In 1970, Dean Jones was a star in Hollywood and also on Broadway in two very distinctly different genres. In films, Jones was the lead in hugely successful Disney movies, holding his own against scene-stealing co-stars that included a cat ("That Darn Cat!"), dog ("The Ugly Dachshund") and a Volkswagen ("The Love Bug.") But on the New York stage that year, he was the star of the Stephen Sondheim landmark musical "Company" -- that examined adult relationships amid the fevered pace of urban life -- performing the pivotal role of "Bobby". Despite his success, however, Jones' personal life was a shambles. He left "Company" shortly after the opening and was drawn to self-destructive behavior. Later, he had a religious conversion -- that altered the course not only of his life but also his career choices. "I won't blaspheme God," he told Christianity Today in 2009. "That immediately eliminates most scripts." Jones is best known for his light comedies, often as the somewhat bumbling good guy, and that was OK with him. "I had no illusions that I would ever play 'Hamlet,'" Jones told USA Today in 1997. Dean Jones (84) died on a Tuesday, the 1st of September, 2015, in Los Angeles. His publicist, Richard Hoffman, reported the cause was Parkinson's disease.
With his depression growing and his marriage coming apart, Jones left his role as "Bobby" in Stephen Sondheim's 1970 musical smash Broadway hit "Company." Returning to Los Angeles, he told interviewers that he had been ill, and he went back to making Disney feature films. But he remained on the same disturbing path until 1973, while in a touring production of the musical "1776," he underwent a personal conversion. He continued to work in films and television, though not as much. And he was sometimes critical of Hollywood. "Film and television have been partially responsible for the disconnect between our nation and our God, he told Christianity Today. Jones did appear in the Tom Clancy thriller "Clear and Present Danger" and in the drama/comedy "Other People's Money." Jones took on several religion-themed projects, including his touring one-man show "St. John in Exile" that was also filmed. Though Jones was serious about his religious messages, he enjoyed getting laughs. "I'm remembering a time when I was on stage in a theater or in the back row of a movie house, and heard people laugh at some silliness I did, and how I felt humbled to be able to bring laughter to people," Jones told Christianity Today, "because, unless I'm sadly mistaken, you can't laugh and remember your problems at the same time." Dean Jones is survived by his second wife, Lory Basham Jones; daughters Caroline Jones and Deanna Demure; son Michael Pastiche; eight grandchildren; and three great-grand-children.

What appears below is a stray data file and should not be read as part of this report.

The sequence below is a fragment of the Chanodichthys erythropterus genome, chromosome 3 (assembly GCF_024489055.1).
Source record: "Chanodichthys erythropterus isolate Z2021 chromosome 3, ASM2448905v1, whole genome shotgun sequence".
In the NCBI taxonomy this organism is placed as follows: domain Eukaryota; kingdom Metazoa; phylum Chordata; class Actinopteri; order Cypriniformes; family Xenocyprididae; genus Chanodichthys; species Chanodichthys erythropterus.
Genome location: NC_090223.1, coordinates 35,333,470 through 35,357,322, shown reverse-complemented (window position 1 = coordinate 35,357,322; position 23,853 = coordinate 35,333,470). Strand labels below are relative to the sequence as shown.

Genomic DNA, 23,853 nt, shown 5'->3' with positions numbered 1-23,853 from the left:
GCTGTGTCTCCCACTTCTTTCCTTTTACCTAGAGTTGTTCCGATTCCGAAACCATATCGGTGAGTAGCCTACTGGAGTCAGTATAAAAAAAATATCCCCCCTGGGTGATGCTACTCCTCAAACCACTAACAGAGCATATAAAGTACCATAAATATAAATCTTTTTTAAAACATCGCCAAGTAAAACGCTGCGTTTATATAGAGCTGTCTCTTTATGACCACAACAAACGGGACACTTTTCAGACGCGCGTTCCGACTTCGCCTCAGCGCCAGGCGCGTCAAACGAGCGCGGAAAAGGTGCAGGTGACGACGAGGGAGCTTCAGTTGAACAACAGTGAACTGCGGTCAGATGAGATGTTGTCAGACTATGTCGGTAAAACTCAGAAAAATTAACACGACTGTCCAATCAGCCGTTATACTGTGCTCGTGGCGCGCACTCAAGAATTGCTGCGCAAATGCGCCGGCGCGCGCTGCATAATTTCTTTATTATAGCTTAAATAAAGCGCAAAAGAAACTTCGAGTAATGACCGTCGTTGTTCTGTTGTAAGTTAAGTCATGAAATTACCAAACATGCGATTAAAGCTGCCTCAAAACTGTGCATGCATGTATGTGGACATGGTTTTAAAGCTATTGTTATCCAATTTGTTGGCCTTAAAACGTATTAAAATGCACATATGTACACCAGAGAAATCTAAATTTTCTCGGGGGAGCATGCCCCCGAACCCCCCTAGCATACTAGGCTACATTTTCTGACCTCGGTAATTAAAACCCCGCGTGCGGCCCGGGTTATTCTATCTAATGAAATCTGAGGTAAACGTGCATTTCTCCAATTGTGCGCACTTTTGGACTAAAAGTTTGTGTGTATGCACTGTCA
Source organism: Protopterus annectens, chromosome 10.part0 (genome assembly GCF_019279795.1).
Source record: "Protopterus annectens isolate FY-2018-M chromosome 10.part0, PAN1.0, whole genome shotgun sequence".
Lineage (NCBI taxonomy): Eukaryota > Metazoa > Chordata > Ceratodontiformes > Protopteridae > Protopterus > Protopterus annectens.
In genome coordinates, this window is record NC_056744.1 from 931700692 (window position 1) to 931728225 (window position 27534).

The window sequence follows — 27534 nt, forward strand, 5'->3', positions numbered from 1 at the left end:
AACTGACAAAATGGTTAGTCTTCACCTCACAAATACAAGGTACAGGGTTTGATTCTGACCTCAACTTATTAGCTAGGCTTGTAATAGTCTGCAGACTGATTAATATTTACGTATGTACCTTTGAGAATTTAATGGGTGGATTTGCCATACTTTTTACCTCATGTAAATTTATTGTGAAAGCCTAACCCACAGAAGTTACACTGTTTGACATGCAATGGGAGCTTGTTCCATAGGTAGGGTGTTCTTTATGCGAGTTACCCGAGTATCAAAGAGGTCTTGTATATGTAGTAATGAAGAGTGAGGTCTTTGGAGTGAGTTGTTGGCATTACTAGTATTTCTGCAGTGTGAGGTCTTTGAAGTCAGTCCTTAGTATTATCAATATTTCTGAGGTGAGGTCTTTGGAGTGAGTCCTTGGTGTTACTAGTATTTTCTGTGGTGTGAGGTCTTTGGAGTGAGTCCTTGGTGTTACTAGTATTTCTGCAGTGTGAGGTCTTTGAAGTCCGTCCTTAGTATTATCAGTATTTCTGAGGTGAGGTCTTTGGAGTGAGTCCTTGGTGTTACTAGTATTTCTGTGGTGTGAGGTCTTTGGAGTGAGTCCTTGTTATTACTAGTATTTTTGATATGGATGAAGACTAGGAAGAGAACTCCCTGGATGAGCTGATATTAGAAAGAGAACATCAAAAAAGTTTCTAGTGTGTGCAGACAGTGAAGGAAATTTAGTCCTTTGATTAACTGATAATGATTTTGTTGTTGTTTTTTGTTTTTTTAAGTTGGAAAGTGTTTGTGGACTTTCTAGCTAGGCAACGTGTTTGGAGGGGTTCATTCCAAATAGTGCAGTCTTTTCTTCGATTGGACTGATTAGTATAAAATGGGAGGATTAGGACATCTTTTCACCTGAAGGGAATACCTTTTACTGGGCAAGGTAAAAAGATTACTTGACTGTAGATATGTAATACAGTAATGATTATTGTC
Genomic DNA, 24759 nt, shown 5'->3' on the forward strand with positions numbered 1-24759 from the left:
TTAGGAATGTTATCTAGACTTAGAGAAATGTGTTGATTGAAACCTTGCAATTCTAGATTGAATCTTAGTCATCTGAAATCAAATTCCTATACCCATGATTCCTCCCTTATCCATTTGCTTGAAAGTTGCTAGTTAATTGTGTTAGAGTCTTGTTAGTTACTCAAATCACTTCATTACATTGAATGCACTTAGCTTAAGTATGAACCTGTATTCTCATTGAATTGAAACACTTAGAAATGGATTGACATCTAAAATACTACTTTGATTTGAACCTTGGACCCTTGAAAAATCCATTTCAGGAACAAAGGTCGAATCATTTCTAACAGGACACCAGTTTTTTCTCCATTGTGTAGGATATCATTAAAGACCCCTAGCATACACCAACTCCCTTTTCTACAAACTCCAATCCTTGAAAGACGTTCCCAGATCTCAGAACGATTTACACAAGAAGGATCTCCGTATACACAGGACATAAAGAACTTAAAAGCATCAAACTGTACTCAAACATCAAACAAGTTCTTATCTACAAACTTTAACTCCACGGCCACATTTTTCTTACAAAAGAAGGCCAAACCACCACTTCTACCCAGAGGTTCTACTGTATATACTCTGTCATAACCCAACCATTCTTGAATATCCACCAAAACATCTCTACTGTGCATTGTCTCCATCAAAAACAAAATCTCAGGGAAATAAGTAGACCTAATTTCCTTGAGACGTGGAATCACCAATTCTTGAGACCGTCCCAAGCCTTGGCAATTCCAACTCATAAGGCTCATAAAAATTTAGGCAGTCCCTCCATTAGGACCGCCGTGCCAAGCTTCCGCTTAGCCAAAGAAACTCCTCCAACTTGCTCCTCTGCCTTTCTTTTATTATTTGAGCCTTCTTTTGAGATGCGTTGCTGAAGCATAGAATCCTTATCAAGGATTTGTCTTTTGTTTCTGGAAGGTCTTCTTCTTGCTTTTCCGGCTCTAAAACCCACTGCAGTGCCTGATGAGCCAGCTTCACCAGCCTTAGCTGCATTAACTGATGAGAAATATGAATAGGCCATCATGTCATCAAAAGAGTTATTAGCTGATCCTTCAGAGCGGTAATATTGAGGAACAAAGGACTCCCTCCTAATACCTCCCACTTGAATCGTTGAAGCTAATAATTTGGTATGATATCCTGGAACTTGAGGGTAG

He was born Dean Carroll Jones on January 25, 1931, in Decatur, Alabama. His father worked for a railroad company and the family moved often, living in Washington, D.C., Nashville and New Orleans. "It was in New Orleans I really learned how to sing," Jones told the Pittsburgh Press in 1969. Dropping out of school at 15, he worked for a short time singing in a club in that city, but when the club closed, he returned to Decatur and got his degree. But Dean Jones had gotten the show business bug. After serving in the U.S. Navy during the Korean War, Jones got a job acting in a melodrama at Knott's Berry Farm. He was spotted by veteran composer Vernon Duke, who was planning a musical. The musical project fell through, but Duke enabled Jones an audition with Arthur Freed, the famous producer of MGM feature film musicals such as "Singin' In the Rain." It did not go as planned. "He's an actor, not singer!" Arthur Freed exclaimed as related by Jones in a 1966 L.A. Times interview. Still, the studio signed Jones, and in his first credited role, he found himself acting opposite James Cagney in the 1956 drama "These Wilder Years." The veteran actor helped him through their scene. "There I was, just out of the U.S. Navy without an acting lesson to my name," Jones told the Christianity Today. "In walks Cagney and says, 'Walk to your mark and remember your lines.' That's all I've been doing for 50 years." Jones had mostly small roles of a far grittier nature than his later Disney fare. "I played drug addicts, pimps, hard-cased killers, ex-cons and angry young men," he told The Times in 1995. And he reveled in the movie life. In a 2007 interview with the Pantagraph newspaper in Bloomington, Illinois, he recalled being on the MGM Culver City studio back lot, with "Liz Taylor yelling, 'Hey Dean-O, let's go down to Stage 22 and watch Bing and Frank sing!'" Jones even acted with Elvis Presley in 1957 in "Jail House Rock." He made his first appearance on Broadway in 1960 opposite Jane Fonda in the play "There Was a Little Girl." That stage play flopped, but Jones went on to the more successful play "Under the Yum-Yum Tree" that year. The job that led him into the Disney fold was the television series "Ensign O'Toole," a military comedy in which he had the title role. Debuting in 1962, the program played Sunday evenings on NBC. The show was followed by Walt Disney's anthology television show, so Disney caught the end of some episodes of Jones series liking what he saw. Beginning with 1965's "That Darn Cat!," Dean became closely identified with Disney family fare. In addition to the "Love Bug" and "The Ugly Dachshund," he was the leading man in "Monekys, Go Home," "The Horse in the Gray Flannel Suit," "The Million Dollar Duck," "The Shaggy D.A.," "Herbie Goes to Monte Carlo" and other Disney feature films. But in the late 1960s and early 1970s, he was leading an off-screen life contrary to his wholesome image. He had numerous affairs and was drinking heavily. "I had thought if I became a star I'd be happy," he said in a 1976 L.A.Times interview. "I had thought if I had a fairly large amount of money I'd be happy. I thought if I had a house on a hill I'd be happy. I thought if I had a Ferrari I'd be happy. One goal after another was accomplished. And with no fulfillment." Jones was able to keep his torment largely separated from his work life. Even the head of the studio was fooled. "I remember having lunch with Walt one day, and he told me, 'Dean, you're a perfect fit for these pictures. You're such a good family man!'" Jone's told the Pantagraph. "I wasn't a good family man," Jones said. "I was showing up at home smelling of perfume that wasn't my wife's.".